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California Capitol Hill Bulletin

                Volume 8, Bulletin 12 -- April 6, 2001    [or see pdf version]


Resources Holds California Water Hearing

Census 2000 Shows Shifts in State's Congressional Districts

Californians Press Administration For Energy Help; House Chair Expected to Introduce Power Plant Siting Bill

Field Hearings in California April 10-12 on Energy Situation

Finance Committee Hears Greenspan On U.S. Trade Policy

USC Report: Sprawl Hits The Wall

Fannie Mae on Reaching The Immigrant Market

E-Commerce Report Makes Policy Recommendations

Census Shows State Leading Significantly in Manufacturing Jobs

Bush Administration's First Complete Budget Request Due April 9

Immigration Briefing Friday, April 6 at 11:30 a.m.


To expand communications between Washington and California, the California Institute provides periodic faxed bulletins regarding current activity on Capitol Hill which directly impacts our state. Bulletins are published weekly during sessions of Congress, and occasionally during other periods. The e-mail edition is made possible in part by in kind donations from Sun Microsystems and IBM Corp.

Resources Holds California Water Hearing

The House Resources Subcommittee on Water and Power held a hearing on California water issues on Tuesday, April 3, 2001. The hearing was chaired by Rep. Ken Calvert (Corona). Several other members of the California Congressional Delegation also attended, including Subcommittee Ranking Member Cal Dooley (Visalia), and Reps. George Radanovich (Mariposa), Grace Napolitano (Norwalk), and Doug Ose (Sacramento). Rep. Calvert stated that the hearing will lay the groundwork for drafting legislation to reauthorize the CALFED Bay-Delta project. He expects to introduce the bill in May.

Steven Hall, Executive Director of the Association of California Water Agencies testified in strong support of the need to invest significantly in new surface and ground storage capacity. He pointed out that even as California's population has grown, available water supplies have dropped over the last decade from about 5 million acre feet annually to under 2.5 million acre feet. Mr. Hall called for financial investments in water infrastructure similar to the investments made in environmental restoration, which have proven effective over the last several years in restoring fish populations and wetlands habitats.

Sunne McPeak, President and CEO of the Bay Area Council also testified, representing numerous businesses in the San Francisco Bay/Silicon Valley area. Ms. McPeak cautioned the Subcommittee that unreliable water supplies in California pose as serious a threat to business investment as the current power crisis. She pointed out that some high-tech companies have already announced that they will no longer invest in California because of the uncertain power supply, and warned the Subcommittee that unreliable and/or inadequate water supplies could have the same result. She also testified that the Bay Area Council fully supported CALFED's recent Record of Decision on the Bay Delta project, despite some areas were it would have liked some changes.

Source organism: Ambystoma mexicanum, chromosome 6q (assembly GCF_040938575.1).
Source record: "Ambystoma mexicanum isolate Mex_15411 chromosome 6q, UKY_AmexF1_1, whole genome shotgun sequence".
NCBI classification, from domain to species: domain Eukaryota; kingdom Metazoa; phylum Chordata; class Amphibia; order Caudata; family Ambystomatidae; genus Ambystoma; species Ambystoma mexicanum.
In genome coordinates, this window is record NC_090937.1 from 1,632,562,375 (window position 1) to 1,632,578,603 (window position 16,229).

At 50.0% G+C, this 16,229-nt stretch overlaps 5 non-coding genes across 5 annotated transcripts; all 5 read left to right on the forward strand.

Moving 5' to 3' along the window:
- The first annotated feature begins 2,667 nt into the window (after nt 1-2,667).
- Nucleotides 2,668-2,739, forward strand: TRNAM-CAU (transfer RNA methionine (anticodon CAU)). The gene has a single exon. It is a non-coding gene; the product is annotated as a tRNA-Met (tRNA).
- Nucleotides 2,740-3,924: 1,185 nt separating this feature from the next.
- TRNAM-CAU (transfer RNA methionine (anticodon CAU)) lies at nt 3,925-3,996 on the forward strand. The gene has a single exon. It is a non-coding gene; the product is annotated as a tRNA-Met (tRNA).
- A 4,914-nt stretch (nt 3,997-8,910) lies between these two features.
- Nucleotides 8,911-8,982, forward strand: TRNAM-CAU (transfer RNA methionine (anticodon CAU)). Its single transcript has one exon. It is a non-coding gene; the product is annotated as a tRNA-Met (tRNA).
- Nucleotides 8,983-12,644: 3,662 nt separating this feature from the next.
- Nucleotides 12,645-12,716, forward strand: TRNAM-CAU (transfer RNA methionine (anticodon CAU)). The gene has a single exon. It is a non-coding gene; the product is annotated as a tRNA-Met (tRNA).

All witness testimony can be obtained through the Resources Committee's website at: http://www.house.gov/resources .

 

Census 2000 Shows Shifts in State's Congressional Districts

After California's Congressional districts were redrawn following the 1990 Census, each district had an average population of about 572,000 -- or 29.7 million divided by 52. Once remapping is complete following the 2000 Census, the state's 33.9 million residents will be divided into 53 Congressional districts, an average of roughly 639,000 persons per district.

Every Congressional district will be redrawn before the next election, in part because the state must accommodate the added 53rd district and in part to equalize population counts in all districts. Every current Congressional district experienced a population gain over the past decade. Of the 52 existing districts, 24 are smaller than the 639,000 target size, and 28 are above.

According to the Census headcount, the smallest gains (reflected by the smallest current population totals) are in the state's central urban areas. Totals were at or below 600,000 in Los Angeles' 27th, 29th, 30th, 31st, 32nd, and 36th districts, as well as in the Bay Area's 9th district and San Diego's 49th district.

The largest growth rates were experienced in the Central Valley and the Inland Empire areas, as well as on the fringes of the state's largest metropolitan areas. Northern San Diego and southern Orange County's 48th district now houses 773,000 people according to the Census Bureau, and neighboring districts numbered 42, 43, 44, 47 and 51 each house more than 700,000. In the Central Valley, the 4th, 19th and 20th districts all grew to or past the 700,000 mark, as did eastern Bay Area's 10th district and northern Los Angeles County's 25th district.

A detailed table of these data, with total population and racial identification by California Congressional district, is available on the Institute's website at http://www.calinst.org/data/califcds.htm or in printable pdf form at http://www.calinst.org/data/califcds.pdf . For more data from the 2000 Census, go to http://www.census.gov/main/www/cen2000.html .

 

Californians Press Administration For Energy Help; House Chair Expected to Introduce Power Plant Siting Bill